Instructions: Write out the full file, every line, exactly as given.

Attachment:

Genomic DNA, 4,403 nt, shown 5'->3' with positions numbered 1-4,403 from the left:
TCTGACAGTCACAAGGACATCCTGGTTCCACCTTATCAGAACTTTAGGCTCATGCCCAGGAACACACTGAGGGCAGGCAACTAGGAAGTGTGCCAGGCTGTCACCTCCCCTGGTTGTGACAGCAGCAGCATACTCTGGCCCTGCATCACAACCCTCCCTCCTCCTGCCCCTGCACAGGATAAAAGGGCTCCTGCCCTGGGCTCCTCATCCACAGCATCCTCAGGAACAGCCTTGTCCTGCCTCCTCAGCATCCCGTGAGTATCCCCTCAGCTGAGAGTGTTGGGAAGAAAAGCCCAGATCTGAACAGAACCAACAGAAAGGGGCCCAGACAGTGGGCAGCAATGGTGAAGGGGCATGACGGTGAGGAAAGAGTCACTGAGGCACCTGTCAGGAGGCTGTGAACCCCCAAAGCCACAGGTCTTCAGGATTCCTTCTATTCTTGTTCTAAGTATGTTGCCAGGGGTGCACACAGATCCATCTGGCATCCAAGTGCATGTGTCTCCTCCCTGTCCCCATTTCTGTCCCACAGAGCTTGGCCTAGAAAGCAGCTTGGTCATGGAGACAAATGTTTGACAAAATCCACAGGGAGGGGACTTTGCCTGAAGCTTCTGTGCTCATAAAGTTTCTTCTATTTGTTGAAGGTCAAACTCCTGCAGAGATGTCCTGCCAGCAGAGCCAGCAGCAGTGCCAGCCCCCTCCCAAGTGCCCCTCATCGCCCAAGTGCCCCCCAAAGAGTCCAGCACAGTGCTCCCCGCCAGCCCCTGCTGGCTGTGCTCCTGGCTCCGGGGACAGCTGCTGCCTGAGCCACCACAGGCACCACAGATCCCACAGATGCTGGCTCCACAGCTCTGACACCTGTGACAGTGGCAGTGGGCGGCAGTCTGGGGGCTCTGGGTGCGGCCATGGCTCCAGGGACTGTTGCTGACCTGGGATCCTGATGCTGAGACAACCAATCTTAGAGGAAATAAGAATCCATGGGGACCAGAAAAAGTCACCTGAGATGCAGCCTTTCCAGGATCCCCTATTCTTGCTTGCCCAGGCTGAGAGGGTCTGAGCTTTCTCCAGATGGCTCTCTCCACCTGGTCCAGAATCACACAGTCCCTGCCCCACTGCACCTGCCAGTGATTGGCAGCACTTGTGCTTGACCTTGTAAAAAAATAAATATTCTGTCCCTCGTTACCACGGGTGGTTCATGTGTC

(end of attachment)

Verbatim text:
Genomic DNA, 4,403 nt, shown 5'->3' with positions numbered 1-4,403 from the left:
TCTGACAGTCACAAGGACATCCTGGTTCCACCTTATCAGAACTTTAGGCTCATGCCCAGGAACACACTGAGGGCAGGCAACTAGGAAGTGTGCCAGGCTGTCACCTCCCCTGGTTGTGACAGCAGCAGCATACTCTGGCCCTGCATCACAACCCTCCCTCCTCCTGCCCCTGCACAGGATAAAAGGGCTCCTGCCCTGGGCTCCTCATCCACAGCATCCTCAGGAACAGCCTTGTCCTGCCTCCTCAGCATCCCGTGAGTATCCCCTCAGCTGAGAGTGTTGGGAAGAAAAGCCCAGATCTGAACAGAACCAACAGAAAGGGGCCCAGACAGTGGGCAGCAATGGTGAAGGGGCATGACGGTGAGGAAAGAGTCACTGAGGCACCTGTCAGGAGGCTGTGAACCCCCAAAGCCACAGGTCTTCAGGATTCCTTCTATTCTTGTTCTAAGTATGTTGCCAGGGGTGCACACAGATCCATCTGGCATCCAAGTGCATGTGTCTCCTCCCTGTCCCCATTTCTGTCCCACAGAGCTTGGCCTAGAAAGCAGCTTGGTCATGGAGACAAATGTTTGACAAAATCCACAGGGAGGGGACTTTGCCTGAAGCTTCTGTGCTCATAAAGTTTCTTCTATTTGTTGAAGGTCAAACTCCTGCAGAGATGTCCTGCCAGCAGAGCCAGCAGCAGTGCCAGCCCCCTCCCAAGTGCCCCTCATCGCCCAAGTGCCCCCCAAAGAGTCCAGCACAGTGCTCCCCGCCAGCCCCTGCTGGCTGTGCTCCTGGCTCCGGGGACAGCTGCTGCCTGAGCCACCACAGGCACCACAGATCCCACAGATGCTGGCTCCACAGCTCTGACACCTGTGACAGTGGCAGTGGGCGGCAGTCTGGGGGCTCTGGGTGCGGCCATGGCTCCAGGGACTGTTGCTGACCTGGGATCCTGATGCTGAGACAACCAATCTTAGAGGAAATAAGAATCCATGGGGACCAGAAAAAGTCACCTGAGATGCAGCCTTTCCAGGATCCCCTATTCTTGCTTGCCCAGGCTGAGAGGGTCTGAGCTTTCTCCAGATGGCTCTCTCCACCTGGTCCAGAATCACACAGTCCCTGCCCCACTGCACCTGCCAGTGATTGGCAGCACTTGTGCTTGACCTTGTAAAAAAATAAATATTCTGTCCCTCGTTACCACGGGTGGTTCATGTGTC